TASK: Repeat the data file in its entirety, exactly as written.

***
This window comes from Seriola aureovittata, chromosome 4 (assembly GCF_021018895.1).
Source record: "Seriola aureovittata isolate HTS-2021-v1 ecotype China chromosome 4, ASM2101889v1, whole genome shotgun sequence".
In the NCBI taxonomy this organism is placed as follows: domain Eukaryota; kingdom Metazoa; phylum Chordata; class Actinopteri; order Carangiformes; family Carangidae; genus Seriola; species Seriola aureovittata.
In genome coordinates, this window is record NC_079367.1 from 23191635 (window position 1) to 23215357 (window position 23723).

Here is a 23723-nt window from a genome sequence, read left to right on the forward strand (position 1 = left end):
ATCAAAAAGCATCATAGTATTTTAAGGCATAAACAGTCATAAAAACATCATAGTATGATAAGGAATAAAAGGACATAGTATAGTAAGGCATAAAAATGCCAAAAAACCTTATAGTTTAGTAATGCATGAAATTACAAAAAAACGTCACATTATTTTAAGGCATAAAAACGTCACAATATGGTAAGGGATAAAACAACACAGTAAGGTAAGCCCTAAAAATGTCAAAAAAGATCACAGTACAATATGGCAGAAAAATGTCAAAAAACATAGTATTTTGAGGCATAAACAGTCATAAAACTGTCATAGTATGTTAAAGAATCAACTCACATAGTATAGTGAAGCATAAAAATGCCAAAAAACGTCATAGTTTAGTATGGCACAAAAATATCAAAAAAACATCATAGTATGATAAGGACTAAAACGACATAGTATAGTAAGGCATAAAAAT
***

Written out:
This window comes from Seriola aureovittata, chromosome 4 (assembly GCF_021018895.1).
Source record: "Seriola aureovittata isolate HTS-2021-v1 ecotype China chromosome 4, ASM2101889v1, whole genome shotgun sequence".
In the NCBI taxonomy this organism is placed as follows: domain Eukaryota; kingdom Metazoa; phylum Chordata; class Actinopteri; order Carangiformes; family Carangidae; genus Seriola; species Seriola aureovittata.
In genome coordinates, this window is record NC_079367.1 from 23191635 (window position 1) to 23215357 (window position 23723).

Here is a 23723-nt window from a genome sequence, read left to right on the forward strand (position 1 = left end):
ATCAAAAAGCATCATAGTATTTTAAGGCATAAACAGTCATAAAAACATCATAGTATGATAAGGAATAAAAGGACATAGTATAGTAAGGCATAAAAATGCCAAAAAACCTTATAGTTTAGTAATGCATGAAATTACAAAAAAACGTCACATTATTTTAAGGCATAAAAACGTCACAATATGGTAAGGGATAAAACAACACAGTAAGGTAAGCCCTAAAAATGTCAAAAAAGATCACAGTACAATATGGCAGAAAAATGTCAAAAAACATAGTATTTTGAGGCATAAACAGTCATAAAACTGTCATAGTATGTTAAAGAATCAACTCACATAGTATAGTGAAGCATAAAAATGCCAAAAAACGTCATAGTTTAGTATGGCACAAAAATATCAAAAAAACATCATAGTATGATAAGGACTAAAACGACATAGTATAGTAAGGCATAAAAAT